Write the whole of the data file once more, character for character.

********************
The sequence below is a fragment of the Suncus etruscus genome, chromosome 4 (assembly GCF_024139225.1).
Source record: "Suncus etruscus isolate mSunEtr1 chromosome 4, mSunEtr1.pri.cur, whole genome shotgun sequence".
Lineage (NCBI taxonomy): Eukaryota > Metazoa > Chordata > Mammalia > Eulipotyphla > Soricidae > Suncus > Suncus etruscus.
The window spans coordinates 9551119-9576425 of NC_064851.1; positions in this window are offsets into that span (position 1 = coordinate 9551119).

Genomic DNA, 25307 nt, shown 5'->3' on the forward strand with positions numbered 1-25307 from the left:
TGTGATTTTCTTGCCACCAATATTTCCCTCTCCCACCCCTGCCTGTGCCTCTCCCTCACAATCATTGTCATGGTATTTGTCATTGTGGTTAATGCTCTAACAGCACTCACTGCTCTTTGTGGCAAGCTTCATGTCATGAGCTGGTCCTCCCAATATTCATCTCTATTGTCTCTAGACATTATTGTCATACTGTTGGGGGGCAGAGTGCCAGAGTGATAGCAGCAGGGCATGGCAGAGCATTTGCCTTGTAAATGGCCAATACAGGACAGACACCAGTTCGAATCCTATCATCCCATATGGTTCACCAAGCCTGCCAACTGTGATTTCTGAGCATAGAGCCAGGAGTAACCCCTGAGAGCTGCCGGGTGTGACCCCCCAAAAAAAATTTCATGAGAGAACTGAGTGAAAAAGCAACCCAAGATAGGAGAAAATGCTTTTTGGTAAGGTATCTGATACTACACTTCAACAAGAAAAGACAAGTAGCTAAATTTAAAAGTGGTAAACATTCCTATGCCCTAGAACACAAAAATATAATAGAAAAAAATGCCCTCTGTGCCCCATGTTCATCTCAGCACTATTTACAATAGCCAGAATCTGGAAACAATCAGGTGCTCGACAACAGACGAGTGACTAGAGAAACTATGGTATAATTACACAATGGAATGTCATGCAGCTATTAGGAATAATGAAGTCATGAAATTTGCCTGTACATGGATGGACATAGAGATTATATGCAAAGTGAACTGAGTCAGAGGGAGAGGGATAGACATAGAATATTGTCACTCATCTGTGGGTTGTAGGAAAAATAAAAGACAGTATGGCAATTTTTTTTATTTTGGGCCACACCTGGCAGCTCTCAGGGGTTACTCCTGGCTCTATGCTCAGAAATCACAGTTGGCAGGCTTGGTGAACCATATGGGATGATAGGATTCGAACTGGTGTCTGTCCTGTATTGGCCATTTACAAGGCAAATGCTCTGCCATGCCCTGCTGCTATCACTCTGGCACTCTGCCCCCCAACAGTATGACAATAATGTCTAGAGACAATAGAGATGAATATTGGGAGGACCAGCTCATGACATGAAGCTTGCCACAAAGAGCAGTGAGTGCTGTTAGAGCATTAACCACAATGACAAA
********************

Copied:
The sequence below is a fragment of the Suncus etruscus genome, chromosome 4 (assembly GCF_024139225.1).
Source record: "Suncus etruscus isolate mSunEtr1 chromosome 4, mSunEtr1.pri.cur, whole genome shotgun sequence".
Lineage (NCBI taxonomy): Eukaryota > Metazoa > Chordata > Mammalia > Eulipotyphla > Soricidae > Suncus > Suncus etruscus.
The window spans coordinates 9551119-9576425 of NC_064851.1; positions in this window are offsets into that span (position 1 = coordinate 9551119).

Genomic DNA, 25307 nt, shown 5'->3' on the forward strand with positions numbered 1-25307 from the left:
TGTGATTTTCTTGCCACCAATATTTCCCTCTCCCACCCCTGCCTGTGCCTCTCCCTCACAATCATTGTCATGGTATTTGTCATTGTGGTTAATGCTCTAACAGCACTCACTGCTCTTTGTGGCAAGCTTCATGTCATGAGCTGGTCCTCCCAATATTCATCTCTATTGTCTCTAGACATTATTGTCATACTGTTGGGGGGCAGAGTGCCAGAGTGATAGCAGCAGGGCATGGCAGAGCATTTGCCTTGTAAATGGCCAATACAGGACAGACACCAGTTCGAATCCTATCATCCCATATGGTTCACCAAGCCTGCCAACTGTGATTTCTGAGCATAGAGCCAGGAGTAACCCCTGAGAGCTGCCGGGTGTGACCCCCCAAAAAAAATTTCATGAGAGAACTGAGTGAAAAAGCAACCCAAGATAGGAGAAAATGCTTTTTGGTAAGGTATCTGATACTACACTTCAACAAGAAAAGACAAGTAGCTAAATTTAAAAGTGGTAAACATTCCTATGCCCTAGAACACAAAAATATAATAGAAAAAAATGCCCTCTGTGCCCCATGTTCATCTCAGCACTATTTACAATAGCCAGAATCTGGAAACAATCAGGTGCTCGACAACAGACGAGTGACTAGAGAAACTATGGTATAATTACACAATGGAATGTCATGCAGCTATTAGGAATAATGAAGTCATGAAATTTGCCTGTACATGGATGGACATAGAGATTATATGCAAAGTGAACTGAGTCAGAGGGAGAGGGATAGACATAGAATATTGTCACTCATCTGTGGGTTGTAGGAAAAATAAAAGACAGTATGGCAATTTTTTTTATTTTGGGCCACACCTGGCAGCTCTCAGGGGTTACTCCTGGCTCTATGCTCAGAAATCACAGTTGGCAGGCTTGGTGAACCATATGGGATGATAGGATTCGAACTGGTGTCTGTCCTGTATTGGCCATTTACAAGGCAAATGCTCTGCCATGCCCTGCTGCTATCACTCTGGCACTCTGCCCCCCAACAGTATGACAATAATGTCTAGAGACAATAGAGATGAATATTGGGAGGACCAGCTCATGACATGAAGCTTGCCACAAAGAGCAGTGAGTGCTGTTAGAGCATTAACCACAATGACAAA